Yum axes Banh Shop restaurant logo after Communism uproar

Following outcries from some members of the Vietnamese-American community, Yum Brands said it will change the logo for its newly opened Banh Shop concept restaurant.

The company told CNBC that it will be changing the logo for its Saigon street food restaurant, which opened in Dallas last week, after complaints that its five-pointed red star logo is associated with communism.

Yum Brands said that it will change the Banh Shop logo.
Banh Shop | Facebook

"It was never our intent to offend anyone, but we see we have made a mistake and in hindsight, we should have recognized this logo could be offensive. Therefore, and effective immediately, we are changing the logo and removing the red star from all materials and signage at the restaurant," said Jonathan Blum, Yum senior vice president and chief of public affairs wrote in an email provided to CNBC to the president of the Vietnamese-American Community of Greater Dallas.

A petition posted earlier on said that members of the Vietnamese-American community in the area "are hurt and offended by your chosen logo, a red star, which is a symbol of communism and will offend thousands of South Vietnamese refugees in my community. The heavy majority of Vietnamese living in the Dallas area are political and religious refugees who fled Vietnam when North Vietnamese communist rule started in 1975."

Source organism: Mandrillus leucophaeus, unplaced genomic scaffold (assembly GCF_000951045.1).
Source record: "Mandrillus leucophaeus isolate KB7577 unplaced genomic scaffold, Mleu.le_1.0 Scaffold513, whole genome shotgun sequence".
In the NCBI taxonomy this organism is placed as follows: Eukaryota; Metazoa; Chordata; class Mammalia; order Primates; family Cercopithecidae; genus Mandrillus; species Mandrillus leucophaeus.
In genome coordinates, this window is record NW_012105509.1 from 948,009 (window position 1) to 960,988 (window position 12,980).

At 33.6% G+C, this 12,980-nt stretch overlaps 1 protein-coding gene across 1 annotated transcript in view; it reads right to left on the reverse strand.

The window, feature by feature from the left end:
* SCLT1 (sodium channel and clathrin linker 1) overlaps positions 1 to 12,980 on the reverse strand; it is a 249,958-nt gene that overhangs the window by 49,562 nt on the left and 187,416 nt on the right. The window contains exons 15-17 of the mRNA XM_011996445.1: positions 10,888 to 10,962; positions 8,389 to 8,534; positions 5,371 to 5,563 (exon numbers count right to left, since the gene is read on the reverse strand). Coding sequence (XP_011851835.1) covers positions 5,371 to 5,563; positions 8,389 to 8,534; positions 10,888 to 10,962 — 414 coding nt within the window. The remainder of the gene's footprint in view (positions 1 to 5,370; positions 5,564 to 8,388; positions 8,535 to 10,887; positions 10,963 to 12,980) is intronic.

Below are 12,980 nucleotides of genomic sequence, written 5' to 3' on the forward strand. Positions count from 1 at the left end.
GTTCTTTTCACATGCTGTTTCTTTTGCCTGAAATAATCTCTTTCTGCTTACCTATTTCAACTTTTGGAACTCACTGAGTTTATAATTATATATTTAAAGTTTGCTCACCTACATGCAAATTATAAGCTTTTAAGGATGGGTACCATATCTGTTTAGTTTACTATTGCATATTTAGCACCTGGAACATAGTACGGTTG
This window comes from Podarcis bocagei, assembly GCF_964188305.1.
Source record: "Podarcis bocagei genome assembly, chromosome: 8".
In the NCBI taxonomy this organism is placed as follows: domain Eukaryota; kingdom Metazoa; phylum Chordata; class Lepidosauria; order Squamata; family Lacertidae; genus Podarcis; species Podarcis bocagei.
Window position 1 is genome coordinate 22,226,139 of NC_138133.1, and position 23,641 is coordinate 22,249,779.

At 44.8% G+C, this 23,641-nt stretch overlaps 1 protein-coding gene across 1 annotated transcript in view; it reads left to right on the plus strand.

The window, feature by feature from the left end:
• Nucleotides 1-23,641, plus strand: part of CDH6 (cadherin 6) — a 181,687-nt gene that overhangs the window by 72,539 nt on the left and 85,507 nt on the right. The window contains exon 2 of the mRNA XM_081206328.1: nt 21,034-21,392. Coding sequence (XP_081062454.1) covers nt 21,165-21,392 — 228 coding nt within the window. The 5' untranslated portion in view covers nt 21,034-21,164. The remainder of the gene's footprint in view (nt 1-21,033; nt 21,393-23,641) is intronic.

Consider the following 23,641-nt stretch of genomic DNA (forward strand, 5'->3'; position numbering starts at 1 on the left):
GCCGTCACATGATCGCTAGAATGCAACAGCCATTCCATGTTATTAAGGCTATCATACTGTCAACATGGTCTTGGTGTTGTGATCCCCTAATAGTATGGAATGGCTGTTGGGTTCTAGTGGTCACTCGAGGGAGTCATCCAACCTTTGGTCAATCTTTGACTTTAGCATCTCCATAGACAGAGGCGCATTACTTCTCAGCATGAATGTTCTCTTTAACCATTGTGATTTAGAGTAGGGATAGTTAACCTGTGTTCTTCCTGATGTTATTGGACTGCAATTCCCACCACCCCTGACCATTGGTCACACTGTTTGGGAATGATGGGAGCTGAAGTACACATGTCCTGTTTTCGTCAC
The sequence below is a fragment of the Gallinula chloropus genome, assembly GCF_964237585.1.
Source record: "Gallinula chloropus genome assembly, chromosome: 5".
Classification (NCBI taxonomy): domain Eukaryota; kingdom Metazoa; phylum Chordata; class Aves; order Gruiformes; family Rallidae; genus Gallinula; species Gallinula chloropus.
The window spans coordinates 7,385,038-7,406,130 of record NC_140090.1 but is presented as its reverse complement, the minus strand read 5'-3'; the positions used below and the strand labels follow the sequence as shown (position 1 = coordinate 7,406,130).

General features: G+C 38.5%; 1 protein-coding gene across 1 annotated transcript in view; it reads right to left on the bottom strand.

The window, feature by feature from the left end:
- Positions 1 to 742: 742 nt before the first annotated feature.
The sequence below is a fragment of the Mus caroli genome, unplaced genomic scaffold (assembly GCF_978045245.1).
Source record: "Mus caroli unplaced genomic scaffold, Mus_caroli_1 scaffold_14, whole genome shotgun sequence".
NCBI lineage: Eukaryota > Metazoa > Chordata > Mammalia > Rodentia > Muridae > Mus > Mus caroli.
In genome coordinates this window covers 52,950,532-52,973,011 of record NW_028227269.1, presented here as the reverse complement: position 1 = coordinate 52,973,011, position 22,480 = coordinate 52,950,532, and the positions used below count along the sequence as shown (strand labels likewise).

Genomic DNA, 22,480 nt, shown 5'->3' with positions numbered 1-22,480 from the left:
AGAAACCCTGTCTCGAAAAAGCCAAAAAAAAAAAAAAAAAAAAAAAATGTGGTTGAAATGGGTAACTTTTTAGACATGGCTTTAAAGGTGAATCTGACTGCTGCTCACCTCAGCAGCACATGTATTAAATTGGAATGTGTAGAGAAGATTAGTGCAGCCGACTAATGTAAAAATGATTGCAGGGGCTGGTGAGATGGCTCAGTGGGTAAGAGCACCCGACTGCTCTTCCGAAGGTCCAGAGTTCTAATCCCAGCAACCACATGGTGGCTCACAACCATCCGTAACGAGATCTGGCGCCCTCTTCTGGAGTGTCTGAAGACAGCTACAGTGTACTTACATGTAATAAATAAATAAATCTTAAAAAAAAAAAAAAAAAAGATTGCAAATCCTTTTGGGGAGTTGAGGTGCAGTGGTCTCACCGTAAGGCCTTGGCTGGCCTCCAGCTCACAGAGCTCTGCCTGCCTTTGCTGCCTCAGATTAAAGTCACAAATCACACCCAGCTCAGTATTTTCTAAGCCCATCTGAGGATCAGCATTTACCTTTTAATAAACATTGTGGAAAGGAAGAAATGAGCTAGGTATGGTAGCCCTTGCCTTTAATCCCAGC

Read More Fast food chains serving up new concepts

Blum's email said that the company will design a new logo that may be reviewed, along with other aspects of the restaurant, by the group before they are finalized.

"It is important to us that our restaurant is enjoyed by all, and we hope you can let others know of our sincere apology for the mistake we have made and the actions we are taking to address it," Blum wrote.

Read More Yum cuts ties with China meat plant after scandal

Following the decision, Thanh Cung, the president of the Vietnamese-American Community of Greater Dallas, told CNBC by email he is "extremely thrilled" that Yum reached out to him and said the logo would be removed.

"I am happy because it means they are listening to the deep concerns and feelings of the Vietnamese-American Community (VAC), especially the South Vietnamese Refugees in Dallas area who fled from the brutality of North Vietnamese Communist regime after 1975," Cung added.

—By CNBC's Everett Rosenfeld and Katie Little.